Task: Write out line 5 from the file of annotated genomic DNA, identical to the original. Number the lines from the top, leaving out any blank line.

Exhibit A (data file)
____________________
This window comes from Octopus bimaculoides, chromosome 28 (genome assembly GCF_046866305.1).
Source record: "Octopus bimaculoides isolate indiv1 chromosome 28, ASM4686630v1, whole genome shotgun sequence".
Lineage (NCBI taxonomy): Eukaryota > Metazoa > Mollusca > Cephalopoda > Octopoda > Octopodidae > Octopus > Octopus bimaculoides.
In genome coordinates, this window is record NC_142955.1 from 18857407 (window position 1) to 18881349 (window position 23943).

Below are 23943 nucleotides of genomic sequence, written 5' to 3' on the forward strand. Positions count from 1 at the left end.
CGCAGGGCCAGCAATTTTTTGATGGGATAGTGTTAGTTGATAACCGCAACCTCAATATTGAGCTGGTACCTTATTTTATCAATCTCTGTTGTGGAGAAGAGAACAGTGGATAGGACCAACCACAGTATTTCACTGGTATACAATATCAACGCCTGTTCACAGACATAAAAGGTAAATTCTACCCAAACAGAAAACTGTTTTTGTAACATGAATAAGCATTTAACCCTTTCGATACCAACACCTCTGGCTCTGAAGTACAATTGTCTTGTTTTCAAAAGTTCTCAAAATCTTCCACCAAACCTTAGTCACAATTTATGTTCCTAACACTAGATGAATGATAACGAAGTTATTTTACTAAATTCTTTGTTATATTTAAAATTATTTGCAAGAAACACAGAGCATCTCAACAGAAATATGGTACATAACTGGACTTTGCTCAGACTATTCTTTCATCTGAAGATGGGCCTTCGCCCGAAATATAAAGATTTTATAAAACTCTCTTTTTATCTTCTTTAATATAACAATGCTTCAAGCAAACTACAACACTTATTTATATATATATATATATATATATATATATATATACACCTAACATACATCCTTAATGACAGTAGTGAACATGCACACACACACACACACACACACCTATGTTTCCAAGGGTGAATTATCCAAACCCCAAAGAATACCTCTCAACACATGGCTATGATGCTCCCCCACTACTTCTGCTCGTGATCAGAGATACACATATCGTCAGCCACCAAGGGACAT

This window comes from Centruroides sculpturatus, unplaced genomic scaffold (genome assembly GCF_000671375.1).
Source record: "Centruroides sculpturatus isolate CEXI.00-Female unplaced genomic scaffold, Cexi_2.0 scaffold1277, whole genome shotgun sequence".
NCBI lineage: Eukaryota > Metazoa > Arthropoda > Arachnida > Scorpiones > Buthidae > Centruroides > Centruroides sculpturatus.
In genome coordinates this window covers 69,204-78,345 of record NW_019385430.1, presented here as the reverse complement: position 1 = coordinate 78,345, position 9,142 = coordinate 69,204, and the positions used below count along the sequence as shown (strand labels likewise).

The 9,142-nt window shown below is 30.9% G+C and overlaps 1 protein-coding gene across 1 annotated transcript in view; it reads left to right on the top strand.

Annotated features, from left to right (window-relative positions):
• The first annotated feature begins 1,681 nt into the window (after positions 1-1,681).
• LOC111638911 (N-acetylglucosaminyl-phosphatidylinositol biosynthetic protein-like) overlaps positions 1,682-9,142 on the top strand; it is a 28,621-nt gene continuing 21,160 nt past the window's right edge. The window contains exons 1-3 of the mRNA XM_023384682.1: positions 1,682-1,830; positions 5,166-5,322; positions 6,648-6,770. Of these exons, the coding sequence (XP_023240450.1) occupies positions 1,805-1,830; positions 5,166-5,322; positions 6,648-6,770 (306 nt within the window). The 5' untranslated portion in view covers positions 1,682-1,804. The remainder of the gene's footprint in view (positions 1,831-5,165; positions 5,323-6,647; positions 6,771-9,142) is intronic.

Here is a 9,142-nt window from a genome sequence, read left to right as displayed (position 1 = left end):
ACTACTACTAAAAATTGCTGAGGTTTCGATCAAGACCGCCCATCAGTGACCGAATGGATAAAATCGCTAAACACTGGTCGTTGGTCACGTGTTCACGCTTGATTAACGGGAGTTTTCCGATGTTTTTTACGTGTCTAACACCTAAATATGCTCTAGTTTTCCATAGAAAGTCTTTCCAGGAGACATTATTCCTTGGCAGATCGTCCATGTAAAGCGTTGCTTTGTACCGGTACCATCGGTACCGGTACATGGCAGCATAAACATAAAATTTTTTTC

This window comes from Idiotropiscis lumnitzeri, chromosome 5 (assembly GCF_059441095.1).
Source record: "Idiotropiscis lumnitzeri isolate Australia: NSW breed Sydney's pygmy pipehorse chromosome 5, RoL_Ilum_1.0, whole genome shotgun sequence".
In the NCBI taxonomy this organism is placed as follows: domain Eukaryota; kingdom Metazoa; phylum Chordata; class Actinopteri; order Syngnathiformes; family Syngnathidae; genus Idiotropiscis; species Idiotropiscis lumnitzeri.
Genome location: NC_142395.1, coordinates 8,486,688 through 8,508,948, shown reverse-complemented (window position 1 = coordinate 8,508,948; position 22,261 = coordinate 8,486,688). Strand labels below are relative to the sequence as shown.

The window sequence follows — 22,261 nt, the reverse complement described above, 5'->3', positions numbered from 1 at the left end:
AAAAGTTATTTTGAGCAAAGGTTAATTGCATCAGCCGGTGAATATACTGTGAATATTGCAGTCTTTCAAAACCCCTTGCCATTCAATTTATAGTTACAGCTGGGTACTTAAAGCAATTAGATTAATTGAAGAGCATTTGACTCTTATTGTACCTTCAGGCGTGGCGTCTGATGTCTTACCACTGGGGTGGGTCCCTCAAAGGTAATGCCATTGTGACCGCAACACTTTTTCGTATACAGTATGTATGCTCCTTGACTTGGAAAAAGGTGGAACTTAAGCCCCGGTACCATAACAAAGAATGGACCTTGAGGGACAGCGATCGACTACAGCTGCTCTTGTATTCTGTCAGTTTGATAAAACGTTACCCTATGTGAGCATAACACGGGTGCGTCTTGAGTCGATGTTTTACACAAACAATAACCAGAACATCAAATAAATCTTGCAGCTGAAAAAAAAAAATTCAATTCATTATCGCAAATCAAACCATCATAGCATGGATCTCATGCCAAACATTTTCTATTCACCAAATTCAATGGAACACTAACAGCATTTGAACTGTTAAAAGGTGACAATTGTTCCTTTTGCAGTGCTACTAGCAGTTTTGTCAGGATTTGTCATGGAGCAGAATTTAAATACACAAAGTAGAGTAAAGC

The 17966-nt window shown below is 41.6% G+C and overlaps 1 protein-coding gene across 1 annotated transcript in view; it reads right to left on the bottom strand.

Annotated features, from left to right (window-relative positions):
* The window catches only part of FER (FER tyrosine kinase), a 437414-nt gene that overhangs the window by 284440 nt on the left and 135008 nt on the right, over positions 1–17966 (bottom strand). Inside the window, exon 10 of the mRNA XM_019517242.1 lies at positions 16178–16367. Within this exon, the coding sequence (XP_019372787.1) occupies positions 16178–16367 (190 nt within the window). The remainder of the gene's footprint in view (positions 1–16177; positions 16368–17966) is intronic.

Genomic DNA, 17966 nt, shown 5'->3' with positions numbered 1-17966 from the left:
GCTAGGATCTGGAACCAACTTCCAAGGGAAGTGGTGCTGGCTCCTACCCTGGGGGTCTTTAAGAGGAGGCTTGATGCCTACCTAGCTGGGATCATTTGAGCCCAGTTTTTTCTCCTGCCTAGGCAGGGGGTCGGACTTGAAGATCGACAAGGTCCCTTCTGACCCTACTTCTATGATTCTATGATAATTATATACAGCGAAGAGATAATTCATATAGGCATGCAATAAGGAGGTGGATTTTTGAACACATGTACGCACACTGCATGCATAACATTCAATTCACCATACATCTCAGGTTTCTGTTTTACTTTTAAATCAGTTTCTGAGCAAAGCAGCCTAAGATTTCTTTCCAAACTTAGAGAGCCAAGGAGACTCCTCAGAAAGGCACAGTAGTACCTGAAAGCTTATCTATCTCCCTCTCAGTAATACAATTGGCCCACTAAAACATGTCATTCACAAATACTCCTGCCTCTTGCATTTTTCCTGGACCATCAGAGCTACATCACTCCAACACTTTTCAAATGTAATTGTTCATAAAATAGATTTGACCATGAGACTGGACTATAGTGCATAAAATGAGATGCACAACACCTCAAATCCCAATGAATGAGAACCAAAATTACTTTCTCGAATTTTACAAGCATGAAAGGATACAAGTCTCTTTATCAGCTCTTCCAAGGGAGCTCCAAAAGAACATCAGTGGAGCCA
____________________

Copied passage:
Below are 23943 nucleotides of genomic sequence, written 5' to 3' on the forward strand. Positions count from 1 at the left end.